Which living British composers will have their music played a century from now? As I type that question, I realise that answering it will bring me only scorn on social media. And to what end? The bumpy career and wildly fluctuating reputation of Malcolm Arnold reminds us that one era’s critical judgements are rarely shared by the next.


Then you have to factor in all the non-musical things that make some composers prominent in their lifetimes while leaving others out in the cold. Were they nifty at networking? Did they have rich friends? Were they lucky enough to be the right gender, class and ethnicity at the right moment? Were they sober at least some of the time?

Still, it’s always fun to stick your neck out – especially when nobody can prove you wrong until 2121. So here is a fun list of 20 British composers I believe posterity should value and enjoy. And to create even more trouble for myself, I’ve grouped them into four categories: sure winners; likely contenders; personal favourites; rising stars.

Which contemporary composers will definitely be remembered in the years to come?

My sure winners – only two of them – are Harrison Birtwistle and James MacMillan. Some will say ‘obvious’. But it’s amazing how many people I meet who detest the music of one or the other (rarely both together) – Birtwistle’s because it’s complex and crunchy; MacMillan’s because it’s mostly tonal and steeped in fervent Catholicism. Yet both express ideas that are epic, cosmic and universal, in masterpieces that thrill me with their sonic boldness. If my great-grandchildren’s generation rejects such music, more fool them.

Who are the other great contemporary composers?

You can probably predict my ‘likely contenders’ because they all produce well-crafted music that is highly acclaimed. My task, I guess, is to explain why I haven’t made them ‘sure winners’. In the cases of Thomas Adès and George Benjamin, I am always dazzled by their cleverness and the extraordinary soundworlds they concoct, but except for a few stunning works (Adès’s naughtily satirical Powder Her Face, for instance, and Benjamin’s superb psychodrama Written on Skin) I don’t think either composer reaches out enough to a wider public.

By contrast, Mark-Anthony Turnage does draw on popular genres and tabloidesque subject-matter, though I wonder if his remarkable productivity hinders his ability to think afresh.

Neither Judith Weir nor Julian Anderson, I feel, have quite lived up to the ebullient pieces they wrote several decades ago, though their best works surely deserve the respect of posterity.

And also in the ‘likely contenders’ category I would place such steady-eddie composers as Sally Beamish, Colin Matthews and Judith Bingham.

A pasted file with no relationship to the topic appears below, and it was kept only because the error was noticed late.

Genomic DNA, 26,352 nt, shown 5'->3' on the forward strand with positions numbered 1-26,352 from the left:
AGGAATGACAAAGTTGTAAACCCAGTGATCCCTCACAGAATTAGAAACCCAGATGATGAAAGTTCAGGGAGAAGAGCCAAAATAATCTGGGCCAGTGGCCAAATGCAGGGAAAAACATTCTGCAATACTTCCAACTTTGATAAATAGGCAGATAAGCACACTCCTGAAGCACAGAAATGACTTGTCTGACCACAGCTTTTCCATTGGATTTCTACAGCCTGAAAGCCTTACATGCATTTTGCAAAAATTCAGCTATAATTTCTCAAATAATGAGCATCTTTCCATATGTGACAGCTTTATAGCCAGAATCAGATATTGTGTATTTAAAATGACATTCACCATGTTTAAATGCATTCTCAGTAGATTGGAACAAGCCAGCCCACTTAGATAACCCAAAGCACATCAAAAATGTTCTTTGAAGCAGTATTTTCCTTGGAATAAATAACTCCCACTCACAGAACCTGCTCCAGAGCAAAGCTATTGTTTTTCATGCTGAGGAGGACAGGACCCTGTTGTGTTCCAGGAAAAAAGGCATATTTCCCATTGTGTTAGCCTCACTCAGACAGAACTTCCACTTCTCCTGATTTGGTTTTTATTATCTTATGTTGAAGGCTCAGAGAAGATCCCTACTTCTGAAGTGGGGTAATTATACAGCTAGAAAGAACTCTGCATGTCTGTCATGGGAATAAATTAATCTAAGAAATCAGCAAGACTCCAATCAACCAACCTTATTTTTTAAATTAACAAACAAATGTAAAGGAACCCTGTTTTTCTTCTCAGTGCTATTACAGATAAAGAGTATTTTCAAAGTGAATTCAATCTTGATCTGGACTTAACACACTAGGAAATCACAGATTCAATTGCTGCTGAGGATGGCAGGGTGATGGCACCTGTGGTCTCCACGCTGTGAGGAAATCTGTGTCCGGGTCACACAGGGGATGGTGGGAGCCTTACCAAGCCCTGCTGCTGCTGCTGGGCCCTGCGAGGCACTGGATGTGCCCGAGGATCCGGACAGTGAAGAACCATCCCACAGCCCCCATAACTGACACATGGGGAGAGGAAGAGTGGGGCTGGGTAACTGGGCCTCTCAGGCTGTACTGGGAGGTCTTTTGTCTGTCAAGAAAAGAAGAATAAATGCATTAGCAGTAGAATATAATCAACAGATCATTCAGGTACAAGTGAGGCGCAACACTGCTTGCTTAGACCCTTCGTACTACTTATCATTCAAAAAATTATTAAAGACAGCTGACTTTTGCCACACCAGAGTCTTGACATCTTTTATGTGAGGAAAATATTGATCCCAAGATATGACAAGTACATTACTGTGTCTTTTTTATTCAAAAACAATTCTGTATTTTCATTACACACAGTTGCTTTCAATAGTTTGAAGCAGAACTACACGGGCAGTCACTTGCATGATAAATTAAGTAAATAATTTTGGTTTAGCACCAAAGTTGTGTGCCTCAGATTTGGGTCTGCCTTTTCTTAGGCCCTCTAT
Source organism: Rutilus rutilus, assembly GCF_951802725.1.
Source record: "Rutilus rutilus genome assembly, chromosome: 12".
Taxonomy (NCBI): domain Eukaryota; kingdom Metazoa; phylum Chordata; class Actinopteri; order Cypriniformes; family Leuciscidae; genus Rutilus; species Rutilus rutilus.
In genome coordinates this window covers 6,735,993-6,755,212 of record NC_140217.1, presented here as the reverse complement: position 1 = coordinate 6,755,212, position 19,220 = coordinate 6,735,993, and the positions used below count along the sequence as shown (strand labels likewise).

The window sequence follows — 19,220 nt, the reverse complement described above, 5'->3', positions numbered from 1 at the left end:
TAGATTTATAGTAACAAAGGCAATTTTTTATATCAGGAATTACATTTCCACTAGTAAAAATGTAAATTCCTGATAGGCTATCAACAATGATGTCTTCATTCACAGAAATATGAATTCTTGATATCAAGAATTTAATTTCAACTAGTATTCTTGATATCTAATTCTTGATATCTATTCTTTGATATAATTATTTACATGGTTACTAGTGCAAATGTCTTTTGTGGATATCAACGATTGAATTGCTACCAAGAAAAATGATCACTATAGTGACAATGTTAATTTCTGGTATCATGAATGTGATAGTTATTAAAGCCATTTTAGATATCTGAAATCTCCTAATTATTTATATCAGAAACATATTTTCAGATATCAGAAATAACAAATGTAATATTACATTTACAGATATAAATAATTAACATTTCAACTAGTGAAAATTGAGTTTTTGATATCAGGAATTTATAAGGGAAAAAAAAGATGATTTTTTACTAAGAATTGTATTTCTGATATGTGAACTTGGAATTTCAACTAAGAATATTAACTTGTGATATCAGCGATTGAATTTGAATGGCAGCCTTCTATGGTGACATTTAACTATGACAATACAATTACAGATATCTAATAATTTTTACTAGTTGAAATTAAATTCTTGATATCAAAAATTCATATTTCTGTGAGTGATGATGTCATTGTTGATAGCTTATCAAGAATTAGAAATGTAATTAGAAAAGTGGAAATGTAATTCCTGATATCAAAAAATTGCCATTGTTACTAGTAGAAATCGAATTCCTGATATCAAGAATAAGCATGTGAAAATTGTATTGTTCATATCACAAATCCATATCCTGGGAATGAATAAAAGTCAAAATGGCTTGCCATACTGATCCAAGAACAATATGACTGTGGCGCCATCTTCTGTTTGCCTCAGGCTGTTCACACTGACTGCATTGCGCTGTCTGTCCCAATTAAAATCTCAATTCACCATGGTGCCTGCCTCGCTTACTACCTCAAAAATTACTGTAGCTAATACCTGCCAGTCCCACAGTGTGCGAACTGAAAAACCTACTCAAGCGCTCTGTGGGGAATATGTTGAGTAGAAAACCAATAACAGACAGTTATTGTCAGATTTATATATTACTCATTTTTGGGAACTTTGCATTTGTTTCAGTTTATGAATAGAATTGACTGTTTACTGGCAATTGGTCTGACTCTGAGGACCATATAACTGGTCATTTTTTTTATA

So onto ‘personal favourites’ – composers who strike a powerful chord with me, without absolutely convincing me that they will stand the test of time. Richard Ayres, the composer of crazy operas such as The Cricket Recovers and Peter Pan, strikes me as one of our era’s great mavericks. Jonathan Dove doesn’t have that eccentricity, but nobody writes more accessible and entertaining music theatre pieces. David Sawer is equally eclectic; his The Skating Rink, premiered at Garsington not long ago, struck me as the perfect operatic murder-mystery. And although I found her early pieces insubstantial, I have grown to admire Tansy Davies for tackling big, meaty, modern-day subjects (such as 9/11 in Between Worlds, and climate change in Cave) in quirkily theatrical music.

Which leaves my last category: rising stars – composers in their thirties or early-forties with the potential to pass the test of time. Hannah Kendall draws on social and colonial history in music that, at its best, has explosive energy and a mysterious sense of elegy.

Stuart MacRae uses avant-garde techniques yet writes writes atmospheric, accessible works on gripping subjects, especially in his operas. With one huge, spooky oratorio, The Immortal, Mark Simpson convinced me of his tremendous talent. And although I can barely grasp her subject-matter, Emily Howard’s way of turning concepts drawn from higher maths and physics into music is riveting.

Anna Meredith clearly has one of the sparkiest imaginations in contemporary music, even if she spreads herself thinly over too many projects. And I have huge admiration for the DJ virtuoso Shiva Feshareki, whose pieces combining live electronics and orchestras leave me equally baffled and exhilarated.

Who have I left out? John Rutter at one extreme; Brian Ferneyhough at the other; many other fine composers in between. Lists like this are subjective. Don’t just mock me; send me yours.

Richard Morrison is BBC Music Magazine's columnist and chief music critic and a columnist of The Times. This column was published in the April 2021 issue of BBC Music Magazine.


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Richard Morrison classical music
Richard MorrisonChief Music Critic, The Times

Richard Morrison is the chief music critic and culture writer for The Times. He is also a columnist for BBC Music Magazine, for which he was awarded Columnist of the Year at the 2012 PPA Awards.